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Digital Banking Explained

Digital acceleration has modernized the banking industry as we move towards a fintech-driven future. Advanced technological infrastructure has helped to introduce digital banks into the industry and helped traditional banks gradually move their business digitally. With the power of digital banking, customers will never have to set foot in a physical bank branch while having the ability to access banking functions from their computer or mobile devices, anytime and anywhere.

Digital banking is often misunderstood to be the same the online banking however, a digital bank goes beyond that. Simply put, digital banking embraces and leverages technologies to deliver banking functionality across all its delivery channels which can consists of online and mobile banking features.

From a customer perspective, they would only be able to see the existence of the front-end of a mobile or online platform. There are many internal functions and processes like risk control, assets protection and more. Digitalization of the functions makes it a digital bank. Digital banking platforms can rely on process automation, web-based services, and APIs to create digital services.

Digital banking can be defined as the digitization of banking services that circumscribe the functional and operational aspects of a platform, to reduce risk and increase efficiency to offer a positive customer experience.


The Main Players of Digital Banking

Digital banks can take the form of a challenger bank or neobank. Challenger banks are startups that hold a banking license offered by a banking regulator to provide traditional banking services. They operate in a similar way to a retail bank but leveraged with innovative technology.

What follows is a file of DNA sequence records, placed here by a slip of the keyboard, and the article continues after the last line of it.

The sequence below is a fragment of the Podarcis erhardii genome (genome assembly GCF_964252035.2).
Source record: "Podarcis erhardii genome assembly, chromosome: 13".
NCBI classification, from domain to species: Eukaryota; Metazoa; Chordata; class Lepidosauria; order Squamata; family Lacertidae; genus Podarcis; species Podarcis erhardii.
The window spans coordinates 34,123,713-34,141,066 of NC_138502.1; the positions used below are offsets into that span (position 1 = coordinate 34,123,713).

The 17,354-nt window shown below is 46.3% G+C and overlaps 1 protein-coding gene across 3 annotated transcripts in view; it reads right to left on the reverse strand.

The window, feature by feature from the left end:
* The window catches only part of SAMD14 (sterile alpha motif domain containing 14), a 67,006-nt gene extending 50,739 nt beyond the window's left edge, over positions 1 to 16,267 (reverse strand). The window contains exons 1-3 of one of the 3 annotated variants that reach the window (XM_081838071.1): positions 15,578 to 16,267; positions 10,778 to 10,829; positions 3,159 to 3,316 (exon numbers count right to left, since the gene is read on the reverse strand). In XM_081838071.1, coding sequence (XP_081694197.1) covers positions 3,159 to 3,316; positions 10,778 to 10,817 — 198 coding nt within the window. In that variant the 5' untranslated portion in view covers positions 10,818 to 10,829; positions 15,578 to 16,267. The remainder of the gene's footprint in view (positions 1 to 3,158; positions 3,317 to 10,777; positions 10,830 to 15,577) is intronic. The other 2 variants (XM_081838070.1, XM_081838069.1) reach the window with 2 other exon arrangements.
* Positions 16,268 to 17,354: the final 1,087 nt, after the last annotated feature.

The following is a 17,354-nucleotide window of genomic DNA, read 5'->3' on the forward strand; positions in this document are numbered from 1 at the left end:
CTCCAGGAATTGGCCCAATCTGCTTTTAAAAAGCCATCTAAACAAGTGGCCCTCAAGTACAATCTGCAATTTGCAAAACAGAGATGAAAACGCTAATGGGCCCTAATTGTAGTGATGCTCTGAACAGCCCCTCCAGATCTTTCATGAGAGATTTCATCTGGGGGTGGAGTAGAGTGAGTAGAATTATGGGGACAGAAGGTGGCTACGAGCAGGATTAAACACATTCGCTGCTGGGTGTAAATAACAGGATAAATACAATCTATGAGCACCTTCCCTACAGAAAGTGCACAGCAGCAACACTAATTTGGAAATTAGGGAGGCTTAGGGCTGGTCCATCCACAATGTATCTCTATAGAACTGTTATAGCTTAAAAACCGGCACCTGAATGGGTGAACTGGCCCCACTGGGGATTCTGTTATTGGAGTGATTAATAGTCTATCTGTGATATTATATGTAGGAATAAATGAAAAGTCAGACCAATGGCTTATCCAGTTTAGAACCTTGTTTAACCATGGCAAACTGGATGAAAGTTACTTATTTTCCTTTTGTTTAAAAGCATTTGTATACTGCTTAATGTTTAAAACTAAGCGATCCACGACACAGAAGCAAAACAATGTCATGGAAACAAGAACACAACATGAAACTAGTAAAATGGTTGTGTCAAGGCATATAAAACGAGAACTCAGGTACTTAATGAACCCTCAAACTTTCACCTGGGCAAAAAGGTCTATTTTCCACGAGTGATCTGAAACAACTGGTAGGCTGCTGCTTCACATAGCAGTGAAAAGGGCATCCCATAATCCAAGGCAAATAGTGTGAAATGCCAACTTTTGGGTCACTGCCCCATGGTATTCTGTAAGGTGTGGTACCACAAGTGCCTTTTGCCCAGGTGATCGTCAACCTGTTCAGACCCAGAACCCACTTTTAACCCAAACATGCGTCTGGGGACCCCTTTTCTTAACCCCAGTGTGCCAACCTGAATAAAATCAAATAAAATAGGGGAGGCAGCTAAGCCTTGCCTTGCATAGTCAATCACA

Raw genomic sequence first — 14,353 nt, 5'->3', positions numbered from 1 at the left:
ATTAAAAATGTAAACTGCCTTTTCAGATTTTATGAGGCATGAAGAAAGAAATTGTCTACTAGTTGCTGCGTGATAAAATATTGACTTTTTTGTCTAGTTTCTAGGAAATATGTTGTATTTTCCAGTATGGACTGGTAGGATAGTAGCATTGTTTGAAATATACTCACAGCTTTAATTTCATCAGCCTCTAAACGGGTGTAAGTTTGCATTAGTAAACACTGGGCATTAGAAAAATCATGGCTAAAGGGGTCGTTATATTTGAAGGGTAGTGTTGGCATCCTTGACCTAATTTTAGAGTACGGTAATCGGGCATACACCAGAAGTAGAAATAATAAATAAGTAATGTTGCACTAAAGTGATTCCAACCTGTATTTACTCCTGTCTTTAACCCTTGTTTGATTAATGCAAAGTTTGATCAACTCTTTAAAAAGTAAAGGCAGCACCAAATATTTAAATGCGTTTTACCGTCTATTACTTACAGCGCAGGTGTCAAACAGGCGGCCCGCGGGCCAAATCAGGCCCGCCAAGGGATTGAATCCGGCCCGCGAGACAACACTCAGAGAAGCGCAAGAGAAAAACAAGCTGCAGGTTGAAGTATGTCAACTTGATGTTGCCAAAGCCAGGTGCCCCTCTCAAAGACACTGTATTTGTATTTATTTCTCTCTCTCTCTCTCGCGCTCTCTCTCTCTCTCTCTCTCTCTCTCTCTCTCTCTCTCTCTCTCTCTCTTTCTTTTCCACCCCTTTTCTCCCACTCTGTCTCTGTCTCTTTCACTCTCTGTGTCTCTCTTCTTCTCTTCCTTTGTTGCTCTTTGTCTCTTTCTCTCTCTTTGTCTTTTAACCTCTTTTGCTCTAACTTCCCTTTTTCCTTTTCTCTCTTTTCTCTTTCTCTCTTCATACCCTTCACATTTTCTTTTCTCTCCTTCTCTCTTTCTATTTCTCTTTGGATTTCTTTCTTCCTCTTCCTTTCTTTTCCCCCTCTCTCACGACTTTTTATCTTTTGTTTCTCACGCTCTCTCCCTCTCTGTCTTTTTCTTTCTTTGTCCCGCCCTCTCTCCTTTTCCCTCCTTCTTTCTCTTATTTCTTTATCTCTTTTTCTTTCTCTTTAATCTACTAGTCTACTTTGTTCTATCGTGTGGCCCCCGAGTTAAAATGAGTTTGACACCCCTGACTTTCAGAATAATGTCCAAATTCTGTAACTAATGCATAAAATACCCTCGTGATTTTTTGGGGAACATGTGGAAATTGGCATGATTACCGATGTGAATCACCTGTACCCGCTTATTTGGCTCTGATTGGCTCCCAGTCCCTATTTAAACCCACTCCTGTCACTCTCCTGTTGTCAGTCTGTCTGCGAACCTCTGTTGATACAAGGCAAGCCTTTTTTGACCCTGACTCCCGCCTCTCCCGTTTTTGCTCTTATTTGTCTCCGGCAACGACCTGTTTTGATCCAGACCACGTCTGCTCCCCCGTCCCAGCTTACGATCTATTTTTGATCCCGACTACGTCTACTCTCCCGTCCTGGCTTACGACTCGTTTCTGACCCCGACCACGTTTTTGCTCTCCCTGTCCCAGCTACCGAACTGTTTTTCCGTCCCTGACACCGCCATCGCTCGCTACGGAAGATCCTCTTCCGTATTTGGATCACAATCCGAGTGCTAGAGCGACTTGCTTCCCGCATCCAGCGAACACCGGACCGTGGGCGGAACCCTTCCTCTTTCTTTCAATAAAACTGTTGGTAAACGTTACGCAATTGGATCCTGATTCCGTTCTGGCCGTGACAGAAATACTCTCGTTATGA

Neobanks are entirely digital and cloud-based and limit their customer interaction via mobile apps and web platforms. However, as unregulated entities, they cannot operate like a challenger bank (to offer full-fledged banking services) and are more focused on certain clientele (e.g., SMEs). However, we often see partnerships between neobanks and partner banks to offer more services. In Asia, a Vietnam-based Timo partnered with its local bank, Viet Capital Bank in which the local bank holds the license while Timo provided the digital front-end.

These two entities can overlap in certain situations. Neobanks are often the ‘babies’ of challenger banks as they start off as unregulated FinTech startups before regulators approve their licenses and they can move on to becoming a challenger bank. The main differentiating characteristics of both are that challenger banks are mostly online while neobanks are fully online.

Digital Banking in APAC

Asia-Pacific (APAC) is home to about 50 digital banks with most of them being new to the market, established between 2016 to 2020. Digital banking in APAC has spiked along with the fight for digital consumers. Among the 250 digital banks globally, 20% of them are based in APAC with operations globally. Generally, digital banks in APAC are backed by corporate bankers, joint venture partners (local banks, global banks, technology companies and more). For example, digital banks in APAC like WeBank (China), MYbank (China), Kakaobank (Korea) are backed by Tencent, Alibaba, and Kakao respectively or K Bank (Korea) and SBI Sumishin (Japan) who are both backed by telcos.